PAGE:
October 13, 2016

By His Fatherly Hand

Q. What do you understand by the providence of God?

A. The almighty and ever present power of God by which God upholds, as with his hand, heaven and earth and all creatures, and so rules them that

leaf and blade,

rain and drought,

fruitful and lean years,

food and drink,

health and sickness,

prosperity and poverty—

all things, in fact,

come to us not by chance but by his fatherly hand.

—Heidelberg Catechism, QA 27

I have read the above question and answer from the Heidelberg Catechism dozens of times throughout my life. I likely read it through at least 3 times alone while planning and preparing for that worship service. But as I sat at the piano bench, leading the congregation through this question and answer responsively, it suddenly struck me . . . deep to the core and in a way it never had before. In that moment, it was not just a piece of an ancient catechism that was strategically placed in a modern worship service. It was not just a theologically sound statement of faith that perfectly preceded “This Is My Father’s World.” It was the question that I had been rolling around in my subconscious like a buoy drifting in the waves of the sea. It was the answer that anchored my wanderings and wonderings.

I very rarely think about my adoption. I don’t think it’s because it is a part of my past and a part of my story that I somehow am subconsciously wishing to bury and repress. I honestly think it has just become one slice of the pie of my life, surrounded on both sides by my loving family, involvement in abundantly accepting church communities, my vocation as a worship minister, my calling to being a wife and a mother, my love of fantasy football. . . . All pieces of the pie. But there are days where I find myself deep in thought about my adoption. I was born in Seoul, South Korea to an unwed woman, at a time when abortion rates were soaring. My birthmother chose to give me life, and knowing she would not be able to provide, she placed me with a foster parent and put me up for adoption. Four months later, I arrived on an airplane in Denver, Colorado and was greeted by a six year old blond girl, a four year old red-headed boy and two Dutch parents who all instantly became my family.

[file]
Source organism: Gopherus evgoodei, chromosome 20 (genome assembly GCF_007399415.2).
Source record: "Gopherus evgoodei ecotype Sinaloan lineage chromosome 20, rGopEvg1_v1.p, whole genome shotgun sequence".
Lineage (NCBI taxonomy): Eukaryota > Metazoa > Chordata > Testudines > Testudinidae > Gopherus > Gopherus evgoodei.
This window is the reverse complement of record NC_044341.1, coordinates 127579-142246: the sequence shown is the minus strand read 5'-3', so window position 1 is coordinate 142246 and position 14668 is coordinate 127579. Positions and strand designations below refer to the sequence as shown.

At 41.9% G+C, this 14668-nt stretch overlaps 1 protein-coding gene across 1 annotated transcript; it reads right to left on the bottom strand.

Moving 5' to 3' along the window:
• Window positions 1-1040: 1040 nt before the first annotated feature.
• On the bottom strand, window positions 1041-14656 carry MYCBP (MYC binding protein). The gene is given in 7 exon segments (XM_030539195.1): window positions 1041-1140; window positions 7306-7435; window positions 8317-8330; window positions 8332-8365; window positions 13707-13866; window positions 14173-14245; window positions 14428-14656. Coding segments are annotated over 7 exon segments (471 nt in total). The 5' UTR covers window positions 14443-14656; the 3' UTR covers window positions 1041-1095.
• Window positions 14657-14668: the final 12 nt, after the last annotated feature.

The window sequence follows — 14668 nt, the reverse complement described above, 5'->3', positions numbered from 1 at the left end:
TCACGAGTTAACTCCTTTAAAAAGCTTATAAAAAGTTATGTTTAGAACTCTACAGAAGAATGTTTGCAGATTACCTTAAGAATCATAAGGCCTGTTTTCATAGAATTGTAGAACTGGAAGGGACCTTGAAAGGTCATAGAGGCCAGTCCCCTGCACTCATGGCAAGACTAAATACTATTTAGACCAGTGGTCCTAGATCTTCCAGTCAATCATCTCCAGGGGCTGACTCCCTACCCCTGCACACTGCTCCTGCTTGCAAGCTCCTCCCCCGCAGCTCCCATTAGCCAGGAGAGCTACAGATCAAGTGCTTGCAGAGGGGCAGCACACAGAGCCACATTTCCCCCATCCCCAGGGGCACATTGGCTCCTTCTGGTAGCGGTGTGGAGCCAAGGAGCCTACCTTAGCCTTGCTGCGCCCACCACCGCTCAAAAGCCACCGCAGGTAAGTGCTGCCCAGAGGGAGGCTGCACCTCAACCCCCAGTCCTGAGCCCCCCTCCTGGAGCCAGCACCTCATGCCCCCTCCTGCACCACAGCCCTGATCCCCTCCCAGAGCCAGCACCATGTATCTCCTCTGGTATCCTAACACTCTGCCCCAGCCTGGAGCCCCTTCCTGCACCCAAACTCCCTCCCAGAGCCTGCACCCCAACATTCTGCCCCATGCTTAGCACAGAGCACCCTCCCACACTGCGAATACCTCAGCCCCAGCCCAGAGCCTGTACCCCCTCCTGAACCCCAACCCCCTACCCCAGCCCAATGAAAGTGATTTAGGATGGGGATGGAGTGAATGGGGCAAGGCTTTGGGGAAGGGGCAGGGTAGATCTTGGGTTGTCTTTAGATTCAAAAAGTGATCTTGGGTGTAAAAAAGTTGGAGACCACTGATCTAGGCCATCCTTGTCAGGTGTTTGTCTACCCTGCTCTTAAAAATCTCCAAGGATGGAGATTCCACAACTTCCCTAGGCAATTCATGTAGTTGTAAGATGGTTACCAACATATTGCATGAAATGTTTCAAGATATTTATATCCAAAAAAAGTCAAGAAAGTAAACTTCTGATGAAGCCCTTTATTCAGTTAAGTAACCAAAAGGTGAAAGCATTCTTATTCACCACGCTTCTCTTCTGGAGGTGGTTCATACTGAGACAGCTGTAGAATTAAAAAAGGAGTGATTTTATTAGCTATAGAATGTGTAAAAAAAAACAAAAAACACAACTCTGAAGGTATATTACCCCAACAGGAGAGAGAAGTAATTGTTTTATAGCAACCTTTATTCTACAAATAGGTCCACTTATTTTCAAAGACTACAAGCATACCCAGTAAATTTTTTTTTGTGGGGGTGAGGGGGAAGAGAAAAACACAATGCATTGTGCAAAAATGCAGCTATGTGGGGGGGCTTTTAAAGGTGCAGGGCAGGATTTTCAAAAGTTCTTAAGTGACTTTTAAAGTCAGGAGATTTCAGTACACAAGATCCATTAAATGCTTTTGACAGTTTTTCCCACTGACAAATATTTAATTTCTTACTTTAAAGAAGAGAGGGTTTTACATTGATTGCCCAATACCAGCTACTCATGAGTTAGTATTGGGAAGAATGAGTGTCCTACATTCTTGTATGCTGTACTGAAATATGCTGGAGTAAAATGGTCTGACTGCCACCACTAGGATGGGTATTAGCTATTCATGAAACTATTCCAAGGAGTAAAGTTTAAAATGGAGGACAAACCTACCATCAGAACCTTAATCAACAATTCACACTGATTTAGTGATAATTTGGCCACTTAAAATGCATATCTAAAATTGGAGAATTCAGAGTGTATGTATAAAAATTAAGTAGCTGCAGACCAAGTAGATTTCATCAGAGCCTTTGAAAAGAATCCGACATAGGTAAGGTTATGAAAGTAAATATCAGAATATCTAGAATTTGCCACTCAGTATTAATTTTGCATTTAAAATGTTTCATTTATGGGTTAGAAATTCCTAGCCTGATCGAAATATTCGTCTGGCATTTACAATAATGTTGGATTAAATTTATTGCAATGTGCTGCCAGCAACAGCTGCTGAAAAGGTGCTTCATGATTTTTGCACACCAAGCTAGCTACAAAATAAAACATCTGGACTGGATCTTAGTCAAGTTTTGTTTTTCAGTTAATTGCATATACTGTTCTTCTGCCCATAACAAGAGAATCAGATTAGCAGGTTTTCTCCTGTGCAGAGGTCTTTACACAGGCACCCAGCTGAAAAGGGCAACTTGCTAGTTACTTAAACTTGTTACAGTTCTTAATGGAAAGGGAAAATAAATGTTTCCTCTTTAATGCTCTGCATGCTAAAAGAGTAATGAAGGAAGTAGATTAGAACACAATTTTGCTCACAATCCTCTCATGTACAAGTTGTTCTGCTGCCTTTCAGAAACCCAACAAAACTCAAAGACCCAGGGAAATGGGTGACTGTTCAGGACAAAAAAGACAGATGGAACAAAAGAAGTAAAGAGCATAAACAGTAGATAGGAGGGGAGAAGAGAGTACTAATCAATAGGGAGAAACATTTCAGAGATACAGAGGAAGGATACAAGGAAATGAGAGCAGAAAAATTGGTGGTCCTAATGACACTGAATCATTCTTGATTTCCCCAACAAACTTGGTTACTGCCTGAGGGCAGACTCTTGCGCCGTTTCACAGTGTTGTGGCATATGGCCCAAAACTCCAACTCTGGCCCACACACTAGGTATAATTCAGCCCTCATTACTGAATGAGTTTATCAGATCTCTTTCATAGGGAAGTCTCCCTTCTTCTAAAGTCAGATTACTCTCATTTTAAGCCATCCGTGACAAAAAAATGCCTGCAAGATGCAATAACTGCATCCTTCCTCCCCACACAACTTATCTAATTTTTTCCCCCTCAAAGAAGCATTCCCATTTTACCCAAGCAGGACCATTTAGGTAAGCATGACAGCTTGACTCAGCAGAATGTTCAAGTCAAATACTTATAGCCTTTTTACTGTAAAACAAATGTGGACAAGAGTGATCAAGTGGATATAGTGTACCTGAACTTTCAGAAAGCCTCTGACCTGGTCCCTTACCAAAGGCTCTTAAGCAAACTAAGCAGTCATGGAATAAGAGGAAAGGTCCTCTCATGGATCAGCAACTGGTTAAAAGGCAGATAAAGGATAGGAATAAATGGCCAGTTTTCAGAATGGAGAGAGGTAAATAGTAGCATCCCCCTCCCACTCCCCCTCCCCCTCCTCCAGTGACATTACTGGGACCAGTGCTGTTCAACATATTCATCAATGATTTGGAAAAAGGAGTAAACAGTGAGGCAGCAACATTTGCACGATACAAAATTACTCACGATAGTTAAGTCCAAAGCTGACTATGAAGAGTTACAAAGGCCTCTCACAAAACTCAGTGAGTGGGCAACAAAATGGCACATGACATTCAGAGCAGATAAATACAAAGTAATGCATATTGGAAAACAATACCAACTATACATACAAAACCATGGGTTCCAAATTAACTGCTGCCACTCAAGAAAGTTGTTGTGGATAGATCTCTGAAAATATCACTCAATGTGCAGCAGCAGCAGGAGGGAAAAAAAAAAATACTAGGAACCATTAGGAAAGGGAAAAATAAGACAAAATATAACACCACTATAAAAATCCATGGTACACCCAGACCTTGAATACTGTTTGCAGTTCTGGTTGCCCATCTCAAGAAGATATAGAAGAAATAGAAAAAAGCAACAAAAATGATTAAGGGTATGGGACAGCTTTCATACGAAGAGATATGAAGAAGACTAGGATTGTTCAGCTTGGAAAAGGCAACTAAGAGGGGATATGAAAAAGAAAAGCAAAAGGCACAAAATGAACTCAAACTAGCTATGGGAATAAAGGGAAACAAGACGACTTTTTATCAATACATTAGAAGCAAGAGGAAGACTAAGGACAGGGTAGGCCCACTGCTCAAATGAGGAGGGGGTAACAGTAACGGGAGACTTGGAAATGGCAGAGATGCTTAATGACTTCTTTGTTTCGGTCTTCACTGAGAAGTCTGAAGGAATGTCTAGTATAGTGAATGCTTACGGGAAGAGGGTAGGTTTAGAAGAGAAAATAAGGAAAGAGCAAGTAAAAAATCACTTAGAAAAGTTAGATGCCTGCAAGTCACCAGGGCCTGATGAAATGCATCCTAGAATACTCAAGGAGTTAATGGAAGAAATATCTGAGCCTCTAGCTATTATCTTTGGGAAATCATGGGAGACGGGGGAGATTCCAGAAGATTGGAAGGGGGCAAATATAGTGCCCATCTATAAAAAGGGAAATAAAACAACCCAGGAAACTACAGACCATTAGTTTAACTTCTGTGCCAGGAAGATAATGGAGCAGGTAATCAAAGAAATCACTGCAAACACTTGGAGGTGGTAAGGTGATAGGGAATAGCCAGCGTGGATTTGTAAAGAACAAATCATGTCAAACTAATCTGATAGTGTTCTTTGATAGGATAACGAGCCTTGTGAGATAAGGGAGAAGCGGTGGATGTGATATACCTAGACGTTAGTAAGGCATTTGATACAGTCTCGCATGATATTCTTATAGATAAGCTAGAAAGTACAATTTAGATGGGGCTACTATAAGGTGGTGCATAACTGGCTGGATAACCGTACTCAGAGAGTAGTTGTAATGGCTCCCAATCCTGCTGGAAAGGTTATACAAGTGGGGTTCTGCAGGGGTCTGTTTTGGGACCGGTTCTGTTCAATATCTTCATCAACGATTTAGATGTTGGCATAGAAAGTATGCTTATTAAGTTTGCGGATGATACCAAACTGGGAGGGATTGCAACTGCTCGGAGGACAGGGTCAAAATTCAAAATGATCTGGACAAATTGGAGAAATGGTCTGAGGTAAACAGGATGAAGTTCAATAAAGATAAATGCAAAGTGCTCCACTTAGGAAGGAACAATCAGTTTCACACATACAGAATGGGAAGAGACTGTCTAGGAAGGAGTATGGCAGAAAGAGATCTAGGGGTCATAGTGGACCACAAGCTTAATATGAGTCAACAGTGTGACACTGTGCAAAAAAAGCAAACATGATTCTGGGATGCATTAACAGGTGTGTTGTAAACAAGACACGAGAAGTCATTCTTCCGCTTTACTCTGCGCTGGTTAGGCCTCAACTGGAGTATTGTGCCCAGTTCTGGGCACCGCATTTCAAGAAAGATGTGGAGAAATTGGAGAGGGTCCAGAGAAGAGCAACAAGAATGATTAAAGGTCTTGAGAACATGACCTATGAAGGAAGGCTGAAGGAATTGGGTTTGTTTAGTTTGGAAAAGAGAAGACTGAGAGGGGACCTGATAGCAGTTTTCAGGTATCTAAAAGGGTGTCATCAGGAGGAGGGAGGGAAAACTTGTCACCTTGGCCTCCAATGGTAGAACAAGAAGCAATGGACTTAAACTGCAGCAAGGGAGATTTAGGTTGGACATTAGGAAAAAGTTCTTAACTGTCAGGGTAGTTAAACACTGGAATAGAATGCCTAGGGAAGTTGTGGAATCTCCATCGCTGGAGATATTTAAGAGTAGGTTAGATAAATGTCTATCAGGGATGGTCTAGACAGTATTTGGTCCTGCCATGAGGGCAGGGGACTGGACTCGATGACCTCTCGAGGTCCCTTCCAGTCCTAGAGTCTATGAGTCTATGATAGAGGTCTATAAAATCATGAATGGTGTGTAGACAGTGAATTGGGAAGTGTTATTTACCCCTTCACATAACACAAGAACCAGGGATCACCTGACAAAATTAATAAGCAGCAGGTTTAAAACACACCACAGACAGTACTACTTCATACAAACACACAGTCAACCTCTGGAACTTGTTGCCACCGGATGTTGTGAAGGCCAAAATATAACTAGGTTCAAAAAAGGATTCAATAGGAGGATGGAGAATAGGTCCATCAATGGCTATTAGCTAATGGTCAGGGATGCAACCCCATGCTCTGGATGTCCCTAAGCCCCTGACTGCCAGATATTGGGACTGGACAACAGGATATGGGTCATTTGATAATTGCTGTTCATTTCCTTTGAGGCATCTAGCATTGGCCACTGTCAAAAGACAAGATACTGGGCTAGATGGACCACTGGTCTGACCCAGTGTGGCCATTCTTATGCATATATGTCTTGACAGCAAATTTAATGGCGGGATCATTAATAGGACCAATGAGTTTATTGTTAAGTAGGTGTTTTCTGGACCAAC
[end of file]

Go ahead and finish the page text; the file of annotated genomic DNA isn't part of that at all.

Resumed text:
It is such a beautiful story of God’s grace. It isn’t a story of “I once was lost, but now am found”. . . . It’s more of a story of being eternally found from the beginning of time, with a very visible, tangible example of God’s providence. It’s a story that embodies the words of Psalm 139 which reminds us that before we were born, our Creator saw our unformed bodies and knew the entirety of our lives yet to come. Every single detail, no matter how inconsequential, was known to our Maker before we came to be. Every tear shed: by the wobbly and tumbling toddler, by the child standing on the soccer field when the referee blew the whistle, by the anxious teen taking the SAT’s, by a joyful couple on their wedding day, in the doctor’s office after hearing the news, during the final words at the graveside. Every tear, every joy, every experience . . . “all things in fact, come to us not by chance but by his fatherly hand.”

This particular Sunday was following the week of my “Gotcha Day”— the day my family and I got each other! This day is one of the few where I often find my thoughts drifting towards my adoption story. I often think about how easily life could have been so dramatically different. I could have been a Korean citizen, a Korean orphan, a citizen of any other country in the world, a member of any number of families. Yet here’s my story . . . come to me not by chance, but by God’s fatherly hand.  

As the congregation read the response to this question, I looked around the familiar sanctuary at the familiar faces, sitting in their familiar places, and I realized again the power of our creeds and confessions and the importance of reading them and reciting them together as a declaration of our faith . . . a reminder of what we believe. They aren’t just words written 400+ years ago to educate pastors and teachers of theology. They are words with a significant message for us today. They are words that serve as a hard and fast anchor, grounding us in what we believe. They are words that serve as a gentle reminder of God’s grace and presence that is always at work in the world. They are a way of corporately reminding one another of what we believe, even when it might be difficult to do so. Keep giving your congregations opportunities to read and recite the creeds and confessions. Trust that God is present and that the Holy Spirit is at work in your worship.

Kathryn Ritsema Roelofs is a commissioned pastor in the Christian Reformed Church (CRC) and serves as a worship specialist with Thrive, a ministry of the CRC. She is also the managing director of the Worship for Workers project through Fuller Seminary.